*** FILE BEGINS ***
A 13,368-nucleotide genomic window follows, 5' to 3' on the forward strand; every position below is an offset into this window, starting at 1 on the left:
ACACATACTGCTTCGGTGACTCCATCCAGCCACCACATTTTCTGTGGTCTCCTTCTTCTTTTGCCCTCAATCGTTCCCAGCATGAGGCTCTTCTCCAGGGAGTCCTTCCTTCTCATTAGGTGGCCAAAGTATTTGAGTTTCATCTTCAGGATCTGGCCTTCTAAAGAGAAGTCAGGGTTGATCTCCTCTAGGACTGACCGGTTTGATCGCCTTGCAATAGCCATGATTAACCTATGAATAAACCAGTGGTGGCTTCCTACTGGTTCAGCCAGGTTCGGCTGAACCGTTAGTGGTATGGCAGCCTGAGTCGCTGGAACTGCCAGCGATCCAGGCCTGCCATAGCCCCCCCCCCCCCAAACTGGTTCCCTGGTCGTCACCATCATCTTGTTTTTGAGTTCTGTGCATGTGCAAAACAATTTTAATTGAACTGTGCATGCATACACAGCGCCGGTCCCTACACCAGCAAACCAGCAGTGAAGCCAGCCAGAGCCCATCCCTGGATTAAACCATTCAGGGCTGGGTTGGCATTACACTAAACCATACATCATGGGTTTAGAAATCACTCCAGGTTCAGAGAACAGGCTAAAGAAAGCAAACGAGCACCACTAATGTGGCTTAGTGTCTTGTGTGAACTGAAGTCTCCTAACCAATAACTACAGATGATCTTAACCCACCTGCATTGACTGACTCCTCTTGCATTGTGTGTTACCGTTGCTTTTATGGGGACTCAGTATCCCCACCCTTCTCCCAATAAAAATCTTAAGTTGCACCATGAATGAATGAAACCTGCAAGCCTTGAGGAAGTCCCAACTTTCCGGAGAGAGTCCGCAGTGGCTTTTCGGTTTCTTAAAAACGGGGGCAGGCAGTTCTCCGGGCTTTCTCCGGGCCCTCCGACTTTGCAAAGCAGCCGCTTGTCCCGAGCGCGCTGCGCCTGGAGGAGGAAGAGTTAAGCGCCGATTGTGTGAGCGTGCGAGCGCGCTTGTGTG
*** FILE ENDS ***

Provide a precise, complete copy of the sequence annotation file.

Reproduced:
A 13,368-nucleotide genomic window follows, 5' to 3' on the forward strand; every position below is an offset into this window, starting at 1 on the left:
ACACATACTGCTTCGGTGACTCCATCCAGCCACCACATTTTCTGTGGTCTCCTTCTTCTTTTGCCCTCAATCGTTCCCAGCATGAGGCTCTTCTCCAGGGAGTCCTTCCTTCTCATTAGGTGGCCAAAGTATTTGAGTTTCATCTTCAGGATCTGGCCTTCTAAAGAGAAGTCAGGGTTGATCTCCTCTAGGACTGACCGGTTTGATCGCCTTGCAATAGCCATGATTAACCTATGAATAAACCAGTGGTGGCTTCCTACTGGTTCAGCCAGGTTCGGCTGAACCGTTAGTGGTATGGCAGCCTGAGTCGCTGGAACTGCCAGCGATCCAGGCCTGCCATAGCCCCCCCCCCCCCAAACTGGTTCCCTGGTCGTCACCATCATCTTGTTTTTGAGTTCTGTGCATGTGCAAAACAATTTTAATTGAACTGTGCATGCATACACAGCGCCGGTCCCTACACCAGCAAACCAGCAGTGAAGCCAGCCAGAGCCCATCCCTGGATTAAACCATTCAGGGCTGGGTTGGCATTACACTAAACCATACATCATGGGTTTAGAAATCACTCCAGGTTCAGAGAACAGGCTAAAGAAAGCAAACGAGCACCACTAATGTGGCTTAGTGTCTTGTGTGAACTGAAGTCTCCTAACCAATAACTACAGATGATCTTAACCCACCTGCATTGACTGACTCCTCTTGCATTGTGTGTTACCGTTGCTTTTATGGGGACTCAGTATCCCCACCCTTCTCCCAATAAAAATCTTAAGTTGCACCATGAATGAATGAAACCTGCAAGCCTTGAGGAAGTCCCAACTTTCCGGAGAGAGTCCGCAGTGGCTTTTCGGTTTCTTAAAAACGGGGGCAGGCAGTTCTCCGGGCTTTCTCCGGGCCCTCCGACTTTGCAAAGCAGCCGCTTGTCCCGAGCGCGCTGCGCCTGGAGGAGGAAGAGTTAAGCGCCGATTGTGTGAGCGTGCGAGCGCGCTTGTGTG